We had a great lecture at Arcada. Online appearance is a topic that’s relevant to everyone – no matter what role you are in. I have recently had a lot to do with this subject. Not only because my new book deals with online appearance and its relation to SEO (search engine optimization) quite comprehensively.
It is valuable for the non-fiction writer to try out his methods in front of a live audience. A lot happens in those situations and in their interaction. Something that you find out later. The content and structure of by books tend to change as it is completed. I usually do one to five public lectures before I start packing the final script for proofreading and edit. This lecture on the online appearance was the last one of these.
I cannot help myself, but attach an excerpt from my upcoming The Essence of the Music Business book. Let’s see how its content going to change or if it will remain so.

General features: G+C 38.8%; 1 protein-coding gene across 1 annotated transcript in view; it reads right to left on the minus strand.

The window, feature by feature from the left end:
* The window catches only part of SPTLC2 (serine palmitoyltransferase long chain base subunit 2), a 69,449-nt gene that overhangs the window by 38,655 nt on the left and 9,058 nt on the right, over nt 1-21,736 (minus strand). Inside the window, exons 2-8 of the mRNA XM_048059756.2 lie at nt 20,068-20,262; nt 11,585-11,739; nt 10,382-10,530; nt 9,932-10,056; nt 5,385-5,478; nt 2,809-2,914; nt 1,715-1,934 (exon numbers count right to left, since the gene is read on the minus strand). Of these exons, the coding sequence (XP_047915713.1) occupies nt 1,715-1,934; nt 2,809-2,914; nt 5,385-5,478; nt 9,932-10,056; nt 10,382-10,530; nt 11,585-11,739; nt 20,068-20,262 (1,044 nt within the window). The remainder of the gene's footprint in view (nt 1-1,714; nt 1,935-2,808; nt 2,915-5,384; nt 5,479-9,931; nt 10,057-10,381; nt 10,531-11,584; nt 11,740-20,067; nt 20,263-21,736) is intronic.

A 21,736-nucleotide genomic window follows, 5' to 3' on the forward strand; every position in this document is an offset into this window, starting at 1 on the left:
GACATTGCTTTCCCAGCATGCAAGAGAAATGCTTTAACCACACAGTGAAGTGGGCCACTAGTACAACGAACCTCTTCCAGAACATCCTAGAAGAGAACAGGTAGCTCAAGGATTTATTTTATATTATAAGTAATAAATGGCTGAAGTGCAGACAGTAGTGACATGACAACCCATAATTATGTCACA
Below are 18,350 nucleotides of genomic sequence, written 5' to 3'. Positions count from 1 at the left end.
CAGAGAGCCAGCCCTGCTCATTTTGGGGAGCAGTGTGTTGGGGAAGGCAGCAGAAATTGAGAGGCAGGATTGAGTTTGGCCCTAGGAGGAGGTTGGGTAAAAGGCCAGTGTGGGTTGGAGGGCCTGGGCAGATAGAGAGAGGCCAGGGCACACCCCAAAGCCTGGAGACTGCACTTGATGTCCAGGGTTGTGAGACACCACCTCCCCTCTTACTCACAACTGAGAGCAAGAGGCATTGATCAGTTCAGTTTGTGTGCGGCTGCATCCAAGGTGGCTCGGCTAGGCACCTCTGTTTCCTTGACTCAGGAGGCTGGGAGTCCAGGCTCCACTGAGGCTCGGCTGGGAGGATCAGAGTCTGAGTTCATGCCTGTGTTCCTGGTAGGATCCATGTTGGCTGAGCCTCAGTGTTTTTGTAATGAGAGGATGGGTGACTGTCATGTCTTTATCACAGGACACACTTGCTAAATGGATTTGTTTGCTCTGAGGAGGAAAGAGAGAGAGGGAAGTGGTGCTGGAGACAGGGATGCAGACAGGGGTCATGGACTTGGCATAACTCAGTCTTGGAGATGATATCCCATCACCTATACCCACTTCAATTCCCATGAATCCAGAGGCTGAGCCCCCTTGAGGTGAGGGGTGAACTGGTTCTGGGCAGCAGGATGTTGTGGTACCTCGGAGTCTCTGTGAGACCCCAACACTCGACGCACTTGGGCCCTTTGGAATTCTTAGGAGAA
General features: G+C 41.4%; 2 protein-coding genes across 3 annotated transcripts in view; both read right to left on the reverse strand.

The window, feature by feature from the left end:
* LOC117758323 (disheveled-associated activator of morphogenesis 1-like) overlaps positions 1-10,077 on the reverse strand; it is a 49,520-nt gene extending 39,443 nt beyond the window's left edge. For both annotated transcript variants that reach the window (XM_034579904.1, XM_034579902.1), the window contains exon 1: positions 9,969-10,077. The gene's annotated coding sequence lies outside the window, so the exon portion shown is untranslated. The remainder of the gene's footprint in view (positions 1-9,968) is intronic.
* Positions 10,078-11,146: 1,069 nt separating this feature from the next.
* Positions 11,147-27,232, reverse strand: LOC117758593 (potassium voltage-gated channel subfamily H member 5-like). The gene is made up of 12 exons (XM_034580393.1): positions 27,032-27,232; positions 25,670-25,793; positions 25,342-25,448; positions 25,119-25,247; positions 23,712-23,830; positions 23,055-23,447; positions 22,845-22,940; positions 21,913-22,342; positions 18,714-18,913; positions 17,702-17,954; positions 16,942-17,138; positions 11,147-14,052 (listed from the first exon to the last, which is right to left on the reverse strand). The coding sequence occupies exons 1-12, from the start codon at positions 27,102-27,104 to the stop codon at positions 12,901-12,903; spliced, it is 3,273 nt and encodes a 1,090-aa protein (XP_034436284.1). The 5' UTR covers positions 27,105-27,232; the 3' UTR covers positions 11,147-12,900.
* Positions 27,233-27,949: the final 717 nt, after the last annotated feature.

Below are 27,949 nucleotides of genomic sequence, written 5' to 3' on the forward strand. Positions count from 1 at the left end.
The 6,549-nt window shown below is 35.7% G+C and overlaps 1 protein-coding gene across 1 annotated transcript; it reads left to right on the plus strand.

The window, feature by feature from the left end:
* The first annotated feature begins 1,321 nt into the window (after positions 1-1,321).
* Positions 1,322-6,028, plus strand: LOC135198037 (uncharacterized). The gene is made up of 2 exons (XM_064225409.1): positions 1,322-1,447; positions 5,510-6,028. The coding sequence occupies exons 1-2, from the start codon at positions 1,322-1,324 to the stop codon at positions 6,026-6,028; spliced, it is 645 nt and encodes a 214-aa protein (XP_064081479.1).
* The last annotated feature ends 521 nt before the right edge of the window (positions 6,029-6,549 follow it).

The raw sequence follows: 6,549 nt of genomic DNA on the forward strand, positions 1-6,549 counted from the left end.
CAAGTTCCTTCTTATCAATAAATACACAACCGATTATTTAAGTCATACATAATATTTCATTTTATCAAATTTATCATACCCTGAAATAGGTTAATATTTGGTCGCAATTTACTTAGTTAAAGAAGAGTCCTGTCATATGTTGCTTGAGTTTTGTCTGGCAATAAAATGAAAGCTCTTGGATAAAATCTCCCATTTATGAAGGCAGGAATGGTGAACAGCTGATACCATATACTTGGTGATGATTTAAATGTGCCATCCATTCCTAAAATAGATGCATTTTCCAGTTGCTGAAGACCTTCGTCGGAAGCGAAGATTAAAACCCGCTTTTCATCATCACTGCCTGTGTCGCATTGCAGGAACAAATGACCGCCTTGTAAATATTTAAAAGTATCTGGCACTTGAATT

‘The SEO-foundation of the artist is internal and its purpose is slightly different than normal. It is about narrative logic and order of presentation. Usually the artist is searched for by name. It matters to the artist what is offered when the artist’s name is entered into the search. For example, when a record company does Google search for interest in an artist, it gets a lot of information about the artist’s career. If it comes first for an interview with a local newspaper, the company will know the artist is just beginning their career. If hits concern national or even international achievements, like for example tours, the situation is different. With this kind of information, the record company can estimate the amount of work they have on the artist – in relation to the support the company provides. Of course, the artist wants the best possible outcome before seriously considering the meeting. It is quite certain that the contract is more likely, the better the artist will perform here. An artist promotion in such a situation does not burden the company in the same way as it can be when the artist is in the very beginning. Since this book deals with artist management, the same principle applies to managers. The farther the artist has gone on his or her own, the easier it will be to become interested as a manager’.